Is humility our new superpower? And other questions (and answers) from this year’s Service Design Fringe Festival. Part one.

30 October 2019
Nadja Toft

Nadja Toft

Service Designer

I love imagining what doesn't yet exist.

Hi there

I’m writing to you from the future. It’s the year 2094 and at Spotless we’re working with humanity-centered systems thinking while growing our own vegetables for lunch. The new office favorite is chicken-flavored tomatoes.. with hot sauce, of course.

At least that’s one of many possible futures that I was privileged to explore at this year’s
Service Design Fringe Festival. I’ll come back to those tomatoes a little later.

First, I want to elaborate on my privilege. I’m a young, healthy, white woman working with Service Design in London. I grew up in Denmark, the country named one of the happiest several years in a row. I was able to choose the education I wanted and after I finished my Master’s degree, I got a chance to work at Spotless. My home has never been flooded and I’ve always had enough money to buy food and pay my bills. If times were tough, I had a social security system or a family, that could provide care and support.

Yet, what attracted me to human-centered design, was solving problems for underprivileged people. People that end up in unfortunate, unfair and vulnerable situations.

Lauren Currie, Managing Director of NOBL, brought some of these issues to our attention in her to-the-point opening speech:


“Service Designers aren’t embracing the discomfort that comes with accepting our whiteness and our privilege. We’re guilty of serving the status quo, rather than challenging it. And we’re preaching to the choir, instead of reaching new audiences.”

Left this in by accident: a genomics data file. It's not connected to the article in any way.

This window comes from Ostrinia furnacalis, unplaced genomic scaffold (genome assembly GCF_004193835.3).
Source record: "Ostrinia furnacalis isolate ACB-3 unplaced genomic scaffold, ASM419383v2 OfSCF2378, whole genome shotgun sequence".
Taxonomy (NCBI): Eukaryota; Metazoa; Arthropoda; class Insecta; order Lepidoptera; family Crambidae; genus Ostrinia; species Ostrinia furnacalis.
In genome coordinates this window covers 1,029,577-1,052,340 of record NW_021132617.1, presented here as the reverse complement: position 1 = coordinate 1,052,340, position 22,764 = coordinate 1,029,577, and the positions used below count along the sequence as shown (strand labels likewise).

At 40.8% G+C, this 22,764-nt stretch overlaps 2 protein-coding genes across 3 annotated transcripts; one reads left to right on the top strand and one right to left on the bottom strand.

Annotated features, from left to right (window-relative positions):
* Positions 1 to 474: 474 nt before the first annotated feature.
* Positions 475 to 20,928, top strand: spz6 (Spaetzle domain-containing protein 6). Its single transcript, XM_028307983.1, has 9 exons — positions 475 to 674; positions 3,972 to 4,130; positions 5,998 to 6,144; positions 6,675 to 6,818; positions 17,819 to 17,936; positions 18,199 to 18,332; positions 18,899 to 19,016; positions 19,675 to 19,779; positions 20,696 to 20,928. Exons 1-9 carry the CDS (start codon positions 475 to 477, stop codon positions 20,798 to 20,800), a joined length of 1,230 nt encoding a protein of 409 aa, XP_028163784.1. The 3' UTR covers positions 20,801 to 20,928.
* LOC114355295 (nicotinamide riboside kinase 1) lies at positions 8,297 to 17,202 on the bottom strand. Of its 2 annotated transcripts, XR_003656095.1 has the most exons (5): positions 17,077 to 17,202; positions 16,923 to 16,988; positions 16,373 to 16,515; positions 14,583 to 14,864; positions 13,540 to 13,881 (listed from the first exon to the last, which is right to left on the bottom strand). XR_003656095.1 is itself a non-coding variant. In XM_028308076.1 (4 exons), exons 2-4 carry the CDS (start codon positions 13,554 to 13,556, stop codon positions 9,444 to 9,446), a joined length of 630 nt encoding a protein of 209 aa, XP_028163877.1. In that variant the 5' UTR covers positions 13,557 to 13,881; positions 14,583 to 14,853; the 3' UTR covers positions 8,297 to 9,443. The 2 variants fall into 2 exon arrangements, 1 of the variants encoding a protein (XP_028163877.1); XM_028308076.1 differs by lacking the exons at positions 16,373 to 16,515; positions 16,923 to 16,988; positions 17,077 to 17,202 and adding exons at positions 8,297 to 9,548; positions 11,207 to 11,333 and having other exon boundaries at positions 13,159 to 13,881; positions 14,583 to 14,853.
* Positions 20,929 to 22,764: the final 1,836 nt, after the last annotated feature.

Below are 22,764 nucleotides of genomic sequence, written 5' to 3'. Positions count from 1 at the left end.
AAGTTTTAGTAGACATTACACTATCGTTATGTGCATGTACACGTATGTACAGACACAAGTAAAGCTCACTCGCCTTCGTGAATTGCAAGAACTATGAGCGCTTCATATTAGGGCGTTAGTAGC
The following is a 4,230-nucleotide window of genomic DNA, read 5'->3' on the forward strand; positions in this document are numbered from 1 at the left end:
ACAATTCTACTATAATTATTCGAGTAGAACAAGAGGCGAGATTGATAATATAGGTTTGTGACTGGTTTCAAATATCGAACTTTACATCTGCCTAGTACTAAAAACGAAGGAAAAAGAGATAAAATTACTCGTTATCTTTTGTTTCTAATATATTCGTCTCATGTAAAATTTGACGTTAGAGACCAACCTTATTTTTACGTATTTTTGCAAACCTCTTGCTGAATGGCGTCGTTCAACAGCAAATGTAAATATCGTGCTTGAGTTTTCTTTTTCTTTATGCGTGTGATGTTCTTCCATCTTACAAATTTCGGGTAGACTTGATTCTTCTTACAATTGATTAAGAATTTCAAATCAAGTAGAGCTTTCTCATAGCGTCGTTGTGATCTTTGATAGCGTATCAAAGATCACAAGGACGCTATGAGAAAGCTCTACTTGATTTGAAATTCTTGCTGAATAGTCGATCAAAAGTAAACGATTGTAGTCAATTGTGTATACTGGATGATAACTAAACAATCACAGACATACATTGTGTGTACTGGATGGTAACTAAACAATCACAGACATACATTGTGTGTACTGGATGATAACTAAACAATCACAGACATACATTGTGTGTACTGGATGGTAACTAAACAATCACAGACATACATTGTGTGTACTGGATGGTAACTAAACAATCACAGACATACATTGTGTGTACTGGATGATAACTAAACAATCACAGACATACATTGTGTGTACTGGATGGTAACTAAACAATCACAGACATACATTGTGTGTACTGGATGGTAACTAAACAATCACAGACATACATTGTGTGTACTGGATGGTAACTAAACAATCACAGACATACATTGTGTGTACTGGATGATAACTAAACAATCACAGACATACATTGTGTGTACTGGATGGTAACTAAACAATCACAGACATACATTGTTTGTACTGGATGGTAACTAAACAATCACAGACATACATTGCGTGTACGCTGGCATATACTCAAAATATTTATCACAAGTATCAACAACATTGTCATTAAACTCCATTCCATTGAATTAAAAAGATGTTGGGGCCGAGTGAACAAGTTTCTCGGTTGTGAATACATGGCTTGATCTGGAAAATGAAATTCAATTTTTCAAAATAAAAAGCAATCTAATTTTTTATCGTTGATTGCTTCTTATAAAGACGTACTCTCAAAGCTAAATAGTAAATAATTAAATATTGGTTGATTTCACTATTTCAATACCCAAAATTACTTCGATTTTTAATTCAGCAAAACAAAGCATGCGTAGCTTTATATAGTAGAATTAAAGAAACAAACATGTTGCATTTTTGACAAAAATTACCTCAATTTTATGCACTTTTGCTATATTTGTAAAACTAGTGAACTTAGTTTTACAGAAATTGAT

As one person in the audience pointed out; design does come with a side of arrogance.


Uncertain times call for certain measures

This year’s theme was ‘Design in times of uncertainty’. And as most of the presenters noted; right now is a very uncertain time to be a designer. We’re facing environmental, social and political challenges that can only be characterized as wicked. Lucky for us, it’s also an exciting time. The issues we’re facing require us to unite, rethink our approach and reframe how we measure success.

I have extracted five themes from this year’s festival that I will go into a bit of detail with – accompanied by some great examples from the speakers.

Buckle up; We’re going to jump to the past, reflect on the present and dwell on the future.

The five themes from this year’s festival will be covered in two articles


1 – Why we should reflect on our addiction to designing products and services

When is the last time you’ve stopped to think about the unintended consequences of what you’re designing? Have you ever wondered if the products and services you’re building are really addressing the actual problem?

It’s time we shift our mindset from focusing on short-term profit to long-term value for the planet and its people. And if we’re in the consulting business, we should inspire and empower our clients to do the same.


How one woman broke a circle of violence, by re-framing the problem